Chicks Dig the Long Ball

https://youtu.be/qLECMCargd8

Such a huge day today for father and son, for baseball fans, for Yankee fans… for baseball in general. So here’s the background… there’s an old saying that hitting a baseball is the hardest things to do in sports. Throw in the fear of getting nailed by a fastball, and you can understand the challenges coaches face trying to teach these little future stars how to play the game.

Many kids when I was growing up were told to “just make contact“, “hit the ball on the ground” or “swing down on the ball.” Hitting a baseball is one of the most complex collection of movement patterns in sports. Hand eye coordination is so important. They say Ted Williams- arguably the greatest hitting in baseball history- could see the laces on the ball as it spun out of the pitchers hand… but the game has changed drastically since the WWII era. So why then… are we teaching our kids to just hit down on the ball? So why do we want to restrict or teach our children to settle for base hits?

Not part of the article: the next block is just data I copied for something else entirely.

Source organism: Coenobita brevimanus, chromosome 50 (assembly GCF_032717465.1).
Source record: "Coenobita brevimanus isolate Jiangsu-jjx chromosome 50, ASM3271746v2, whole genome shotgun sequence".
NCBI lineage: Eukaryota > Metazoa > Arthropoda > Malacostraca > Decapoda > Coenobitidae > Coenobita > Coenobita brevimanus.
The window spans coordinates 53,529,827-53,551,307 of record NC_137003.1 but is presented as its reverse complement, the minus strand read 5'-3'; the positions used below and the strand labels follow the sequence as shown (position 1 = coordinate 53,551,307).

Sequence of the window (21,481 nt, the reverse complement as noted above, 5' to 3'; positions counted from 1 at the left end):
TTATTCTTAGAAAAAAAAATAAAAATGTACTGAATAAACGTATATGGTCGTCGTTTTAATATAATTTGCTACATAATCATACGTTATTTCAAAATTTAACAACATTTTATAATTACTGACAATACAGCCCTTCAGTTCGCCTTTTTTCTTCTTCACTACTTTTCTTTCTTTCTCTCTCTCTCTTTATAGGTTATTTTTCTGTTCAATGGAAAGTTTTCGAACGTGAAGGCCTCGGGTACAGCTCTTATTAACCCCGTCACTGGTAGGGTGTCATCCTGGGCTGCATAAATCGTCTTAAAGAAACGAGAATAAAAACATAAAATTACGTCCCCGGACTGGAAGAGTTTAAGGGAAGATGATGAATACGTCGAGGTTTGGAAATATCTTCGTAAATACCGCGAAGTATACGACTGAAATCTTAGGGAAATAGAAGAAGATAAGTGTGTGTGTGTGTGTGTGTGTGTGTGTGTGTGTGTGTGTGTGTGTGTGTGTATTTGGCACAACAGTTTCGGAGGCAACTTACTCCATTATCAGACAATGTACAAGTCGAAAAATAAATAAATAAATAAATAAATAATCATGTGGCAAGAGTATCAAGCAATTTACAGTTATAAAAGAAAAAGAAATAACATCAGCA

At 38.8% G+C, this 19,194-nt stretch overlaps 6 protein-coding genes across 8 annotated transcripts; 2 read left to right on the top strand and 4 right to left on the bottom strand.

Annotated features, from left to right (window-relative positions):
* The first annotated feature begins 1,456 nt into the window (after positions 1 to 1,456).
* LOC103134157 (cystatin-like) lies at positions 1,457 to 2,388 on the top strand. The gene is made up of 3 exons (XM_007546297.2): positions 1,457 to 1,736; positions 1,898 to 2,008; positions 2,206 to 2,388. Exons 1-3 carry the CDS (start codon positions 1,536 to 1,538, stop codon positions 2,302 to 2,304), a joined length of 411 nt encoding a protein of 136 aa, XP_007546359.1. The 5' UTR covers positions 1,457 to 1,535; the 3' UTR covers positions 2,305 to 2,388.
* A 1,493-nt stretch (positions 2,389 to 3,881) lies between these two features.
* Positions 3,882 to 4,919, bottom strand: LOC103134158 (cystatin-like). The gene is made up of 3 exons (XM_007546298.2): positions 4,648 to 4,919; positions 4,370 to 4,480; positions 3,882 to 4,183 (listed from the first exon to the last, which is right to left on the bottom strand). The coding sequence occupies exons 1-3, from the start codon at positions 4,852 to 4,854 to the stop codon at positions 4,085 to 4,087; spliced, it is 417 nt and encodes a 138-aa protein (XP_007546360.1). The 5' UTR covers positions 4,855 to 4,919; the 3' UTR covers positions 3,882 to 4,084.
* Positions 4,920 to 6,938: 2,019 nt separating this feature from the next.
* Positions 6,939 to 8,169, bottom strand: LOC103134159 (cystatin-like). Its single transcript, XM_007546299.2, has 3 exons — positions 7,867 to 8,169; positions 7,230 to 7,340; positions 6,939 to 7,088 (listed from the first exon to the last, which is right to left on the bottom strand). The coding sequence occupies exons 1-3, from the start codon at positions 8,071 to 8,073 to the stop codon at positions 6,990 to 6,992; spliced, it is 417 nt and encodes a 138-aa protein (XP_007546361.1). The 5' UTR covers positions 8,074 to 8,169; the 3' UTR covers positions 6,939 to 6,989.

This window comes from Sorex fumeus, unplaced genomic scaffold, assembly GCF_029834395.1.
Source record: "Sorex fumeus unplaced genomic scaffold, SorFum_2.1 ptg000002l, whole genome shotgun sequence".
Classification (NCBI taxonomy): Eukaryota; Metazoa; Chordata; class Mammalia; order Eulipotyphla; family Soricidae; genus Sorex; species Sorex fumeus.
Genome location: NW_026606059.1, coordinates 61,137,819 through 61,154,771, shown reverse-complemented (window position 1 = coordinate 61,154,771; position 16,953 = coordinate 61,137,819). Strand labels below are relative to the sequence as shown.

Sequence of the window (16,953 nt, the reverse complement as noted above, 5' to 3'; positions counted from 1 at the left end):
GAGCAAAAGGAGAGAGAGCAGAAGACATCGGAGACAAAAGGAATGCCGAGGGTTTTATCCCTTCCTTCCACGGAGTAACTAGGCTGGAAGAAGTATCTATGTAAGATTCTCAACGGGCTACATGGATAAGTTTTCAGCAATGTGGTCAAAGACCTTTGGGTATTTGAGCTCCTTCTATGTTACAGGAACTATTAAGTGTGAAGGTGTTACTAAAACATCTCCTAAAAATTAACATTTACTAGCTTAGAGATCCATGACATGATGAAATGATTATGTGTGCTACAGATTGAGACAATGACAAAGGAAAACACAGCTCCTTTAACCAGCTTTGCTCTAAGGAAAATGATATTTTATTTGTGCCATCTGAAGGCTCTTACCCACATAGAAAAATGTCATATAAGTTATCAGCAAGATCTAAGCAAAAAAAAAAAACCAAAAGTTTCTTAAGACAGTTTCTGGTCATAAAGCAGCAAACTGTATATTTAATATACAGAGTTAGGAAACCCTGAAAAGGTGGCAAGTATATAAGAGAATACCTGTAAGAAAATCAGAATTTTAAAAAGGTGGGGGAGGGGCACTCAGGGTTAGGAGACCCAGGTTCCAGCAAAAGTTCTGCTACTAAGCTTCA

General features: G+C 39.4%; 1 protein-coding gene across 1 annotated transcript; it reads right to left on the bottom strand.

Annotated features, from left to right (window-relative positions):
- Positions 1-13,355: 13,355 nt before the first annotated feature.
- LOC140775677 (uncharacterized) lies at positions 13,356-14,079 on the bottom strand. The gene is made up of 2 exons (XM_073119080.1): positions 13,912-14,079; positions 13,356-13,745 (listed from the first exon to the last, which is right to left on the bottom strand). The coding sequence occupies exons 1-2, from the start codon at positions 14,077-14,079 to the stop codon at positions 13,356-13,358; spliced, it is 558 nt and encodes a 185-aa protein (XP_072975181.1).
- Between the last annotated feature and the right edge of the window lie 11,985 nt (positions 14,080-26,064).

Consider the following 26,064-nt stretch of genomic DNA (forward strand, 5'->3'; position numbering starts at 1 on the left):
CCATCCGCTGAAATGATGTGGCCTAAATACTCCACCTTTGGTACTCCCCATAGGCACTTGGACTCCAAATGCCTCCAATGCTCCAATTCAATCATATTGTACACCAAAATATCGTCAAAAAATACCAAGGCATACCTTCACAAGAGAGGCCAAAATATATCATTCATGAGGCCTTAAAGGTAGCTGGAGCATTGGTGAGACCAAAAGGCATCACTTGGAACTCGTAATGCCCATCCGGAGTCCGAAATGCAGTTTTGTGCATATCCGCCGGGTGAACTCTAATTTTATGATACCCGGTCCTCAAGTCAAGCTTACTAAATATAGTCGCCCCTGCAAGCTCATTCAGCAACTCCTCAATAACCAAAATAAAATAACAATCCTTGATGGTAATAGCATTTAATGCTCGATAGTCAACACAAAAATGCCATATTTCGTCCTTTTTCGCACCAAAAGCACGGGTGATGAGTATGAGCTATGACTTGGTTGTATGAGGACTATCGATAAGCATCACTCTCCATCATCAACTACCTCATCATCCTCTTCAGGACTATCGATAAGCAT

Folks… “CHICKS DIG THE LONG BALL!” Tom Glavine said it… heck Greg Maddux said it… and they are two of the greatest pitchers of my generation.

It’s no different for Jackson “The Judge” Carmine who is starting his first season of coach pitch baseball. That’s exactly why he is swinging for the fences. Exit velocity and launch angle and all that advanced saber-metric crap… that’s what he’s learning… he’s four years old and the youngest player on his fall ball team by far… but he’s a dominant force in the lineup. I feel sorry for the opposing coach who has to get down on one knee and toss the ball to him. It must be what a rookie, journeyman reliever feels like facing Aaron Judge.

No really, he’s going to play the game at a young age the way he wants. He’ll learn the right way to play and we’ll have have fun out there together… even if I’m that journeyman reliever who’s out there tossing pitches to him to launch to the moon.